Research on Soil Erosion and Sediment Transport in Catchment, 2nd Edition

A special issue of Water (ISSN 2073-4441). This special issue belongs to the section "Soil and Water".

Deadline for manuscript submissions: closed (25 May 2024) | Viewed by 148

Special Issue Editor

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Guest Editor
Department of Agricultural Science, Mediterranean University of Reggio Calabria, Via dell'Università, 25, 89124 Reggio Calabria, Italy
Interests: runoff; erosion; water conservation; agricultural water management; agricultural hydraulics; riparian vegetation dynamics; river sediment transport; river geomorphology
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Special Issue Information

Dear Colleagues,

Soil is the fragile skin that anchors all life on Earth. The transition to agriculture from natural vegetation together with the intensification of meteorological drivers can increase soil erosion beyond the soil’s ability to maintain itself. This implies effects on catchment dynamics, increasing sediment transport and promoting the sudden occurrence of flash floods. Rivers and streams play a key role within the sediment cascade by transferring and buffering fluxes between mountain reaches and areas and downstream alluvial environments. This activity is strongly related to (i) the quick hydrological responses typical of upland environments in conjunction with (ii) sediment availability. Sediment production naturally fluctuates in time depending on various factors such as climate and land‐use change, particularly concerning vegetation cover and human interventions.

Catchment dynamics also affect coastal morphology dynamics via the beach nourishment process, and their study should be conducted according to the watershed–coast continuum (WCC) concept. The balance between the local deposition of sediment delivered by the watershed and their mobilization by sea action can determine the advancement or retreat of the coast. There is an increasing need to recognize and quantify human impacts on soil loss and catchment sediment delivery from both a scientific point of view and a conservation perspective. In the context of global warming/climate change and anthropogenic activities, hydrological processes in the river basin, a better understanding of soil erosion processes and catchment dynamics allows for the promotion of the proper design of landscape and river planning. For this purpose, the availability of predictive models to assess surface runoff and sediment delivery in catchments and their effect on coastal morphology evolution can contribute to planning and implementing catchment management strategies for the mitigation of hydraulic risk.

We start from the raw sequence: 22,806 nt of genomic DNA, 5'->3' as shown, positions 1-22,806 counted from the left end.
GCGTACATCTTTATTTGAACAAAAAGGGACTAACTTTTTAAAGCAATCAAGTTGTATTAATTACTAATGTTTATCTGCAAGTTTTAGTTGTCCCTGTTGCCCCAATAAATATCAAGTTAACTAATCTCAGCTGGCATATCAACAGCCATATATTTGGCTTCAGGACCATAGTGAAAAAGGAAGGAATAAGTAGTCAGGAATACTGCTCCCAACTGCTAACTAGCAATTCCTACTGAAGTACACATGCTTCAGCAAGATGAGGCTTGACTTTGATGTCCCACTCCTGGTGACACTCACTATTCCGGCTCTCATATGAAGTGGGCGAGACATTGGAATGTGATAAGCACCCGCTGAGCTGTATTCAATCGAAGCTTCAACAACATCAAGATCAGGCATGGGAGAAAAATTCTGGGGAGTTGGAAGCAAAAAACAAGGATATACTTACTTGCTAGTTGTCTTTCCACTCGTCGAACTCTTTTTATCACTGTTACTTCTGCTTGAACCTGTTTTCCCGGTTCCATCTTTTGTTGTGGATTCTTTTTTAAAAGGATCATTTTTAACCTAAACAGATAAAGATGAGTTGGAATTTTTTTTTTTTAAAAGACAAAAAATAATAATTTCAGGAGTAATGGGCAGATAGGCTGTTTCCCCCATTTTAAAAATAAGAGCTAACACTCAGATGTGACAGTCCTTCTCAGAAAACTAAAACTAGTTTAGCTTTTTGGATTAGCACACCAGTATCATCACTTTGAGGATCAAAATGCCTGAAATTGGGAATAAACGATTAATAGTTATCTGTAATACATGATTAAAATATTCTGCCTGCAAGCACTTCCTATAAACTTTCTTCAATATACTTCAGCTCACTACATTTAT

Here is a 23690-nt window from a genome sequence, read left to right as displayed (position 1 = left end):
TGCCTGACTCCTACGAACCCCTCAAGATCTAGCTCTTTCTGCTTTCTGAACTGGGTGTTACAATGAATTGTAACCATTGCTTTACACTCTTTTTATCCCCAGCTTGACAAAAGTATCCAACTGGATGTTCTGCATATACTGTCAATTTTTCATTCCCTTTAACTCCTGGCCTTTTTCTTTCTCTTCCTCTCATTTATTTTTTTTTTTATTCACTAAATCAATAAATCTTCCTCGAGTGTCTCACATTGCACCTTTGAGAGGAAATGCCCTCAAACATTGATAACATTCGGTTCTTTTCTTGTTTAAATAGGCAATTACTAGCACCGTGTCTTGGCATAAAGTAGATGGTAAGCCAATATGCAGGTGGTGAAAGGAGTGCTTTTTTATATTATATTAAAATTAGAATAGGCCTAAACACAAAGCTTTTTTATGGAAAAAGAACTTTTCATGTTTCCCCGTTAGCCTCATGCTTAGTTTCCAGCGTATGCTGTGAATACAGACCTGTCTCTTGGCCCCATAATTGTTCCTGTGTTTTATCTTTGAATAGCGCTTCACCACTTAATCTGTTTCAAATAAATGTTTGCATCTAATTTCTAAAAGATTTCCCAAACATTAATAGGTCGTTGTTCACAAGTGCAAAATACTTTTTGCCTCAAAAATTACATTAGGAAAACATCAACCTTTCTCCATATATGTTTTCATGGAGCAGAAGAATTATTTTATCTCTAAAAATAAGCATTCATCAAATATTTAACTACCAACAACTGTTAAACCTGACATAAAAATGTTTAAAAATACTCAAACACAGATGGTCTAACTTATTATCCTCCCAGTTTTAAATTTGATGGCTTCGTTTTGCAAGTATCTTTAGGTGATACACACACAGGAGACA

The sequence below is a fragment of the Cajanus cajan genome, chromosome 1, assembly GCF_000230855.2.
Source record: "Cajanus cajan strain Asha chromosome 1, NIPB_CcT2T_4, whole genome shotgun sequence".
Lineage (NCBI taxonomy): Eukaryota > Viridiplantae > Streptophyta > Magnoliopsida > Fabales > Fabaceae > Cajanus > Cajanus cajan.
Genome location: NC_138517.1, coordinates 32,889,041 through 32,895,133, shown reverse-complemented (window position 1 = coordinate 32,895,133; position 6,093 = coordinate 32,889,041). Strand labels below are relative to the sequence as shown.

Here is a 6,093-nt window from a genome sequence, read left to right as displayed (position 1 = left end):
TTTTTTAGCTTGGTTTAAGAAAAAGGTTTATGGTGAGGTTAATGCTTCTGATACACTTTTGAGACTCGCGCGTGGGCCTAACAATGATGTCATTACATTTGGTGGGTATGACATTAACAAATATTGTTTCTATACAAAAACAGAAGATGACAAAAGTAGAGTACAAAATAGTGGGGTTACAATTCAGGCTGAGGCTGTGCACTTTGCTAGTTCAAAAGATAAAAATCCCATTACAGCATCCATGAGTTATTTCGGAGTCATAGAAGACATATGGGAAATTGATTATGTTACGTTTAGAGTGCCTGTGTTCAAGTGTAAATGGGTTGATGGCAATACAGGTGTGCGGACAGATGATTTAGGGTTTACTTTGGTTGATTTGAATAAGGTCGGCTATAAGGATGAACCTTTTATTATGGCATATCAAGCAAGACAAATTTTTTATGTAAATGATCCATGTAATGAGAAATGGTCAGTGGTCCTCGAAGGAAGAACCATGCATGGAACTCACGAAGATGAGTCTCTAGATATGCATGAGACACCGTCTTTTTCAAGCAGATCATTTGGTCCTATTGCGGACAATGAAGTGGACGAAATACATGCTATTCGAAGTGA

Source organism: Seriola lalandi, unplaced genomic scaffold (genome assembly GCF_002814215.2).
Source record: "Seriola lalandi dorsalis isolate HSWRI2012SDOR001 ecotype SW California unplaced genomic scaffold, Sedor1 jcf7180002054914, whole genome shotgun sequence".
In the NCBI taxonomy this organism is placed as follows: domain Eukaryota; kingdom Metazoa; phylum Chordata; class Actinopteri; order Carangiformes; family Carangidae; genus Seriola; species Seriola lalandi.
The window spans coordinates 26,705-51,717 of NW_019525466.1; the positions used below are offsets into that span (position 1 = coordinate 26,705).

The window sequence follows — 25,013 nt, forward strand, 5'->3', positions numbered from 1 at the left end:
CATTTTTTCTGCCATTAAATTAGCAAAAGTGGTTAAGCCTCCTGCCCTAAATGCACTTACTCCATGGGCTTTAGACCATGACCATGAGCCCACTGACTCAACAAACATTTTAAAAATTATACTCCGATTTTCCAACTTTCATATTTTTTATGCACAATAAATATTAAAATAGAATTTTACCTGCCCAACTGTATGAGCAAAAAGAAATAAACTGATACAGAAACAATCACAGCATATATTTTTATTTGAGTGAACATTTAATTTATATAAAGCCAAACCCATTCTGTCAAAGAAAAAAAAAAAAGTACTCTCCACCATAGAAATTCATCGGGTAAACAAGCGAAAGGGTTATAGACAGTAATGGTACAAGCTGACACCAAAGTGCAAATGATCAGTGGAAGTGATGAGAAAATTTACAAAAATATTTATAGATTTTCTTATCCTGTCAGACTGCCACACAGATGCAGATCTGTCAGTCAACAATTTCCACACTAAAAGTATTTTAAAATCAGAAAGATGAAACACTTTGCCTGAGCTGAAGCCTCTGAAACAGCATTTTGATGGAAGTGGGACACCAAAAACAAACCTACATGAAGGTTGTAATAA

This Special Issue will focus on the following relevant topics:

  • Soil erosion processes in farmland and forest areas;
  • Impacts of climate change on sediment production;
  • Conservative soil management practices;
  • Remote sensing in erosion process detection;
  • Precision agriculture in soil management practices;
  • Sediment erosion and deposition processes in catchments;
  • Impacts of floods on sediment dynamics and on morphological changes;
  • Effects of engineering control works on sediment flux and connectivity;
  • Regulated catchments and coastal dynamics;
  • Hydrological models for sediment yield.

Dr. Giuseppe Bombino
Guest Editor

Manuscript Submission Information

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Please visit the Instructions for Authors page before submitting a manuscript. The Article Processing Charge (APC) for publication in this open access journal is 2600 CHF (Swiss Francs). Submitted papers should be well formatted and use good English. Authors may use MDPI's English editing service prior to publication or during author revisions.


  • soil conservation
  • hydrological modeling
  • sediment flux
  • erosion processes
  • channel morphology
  • river regulation and fluvial processes
  • check dams impacts
  • watershed–coast continuum

Published Papers

There is no accepted submissions to this special issue at this moment.
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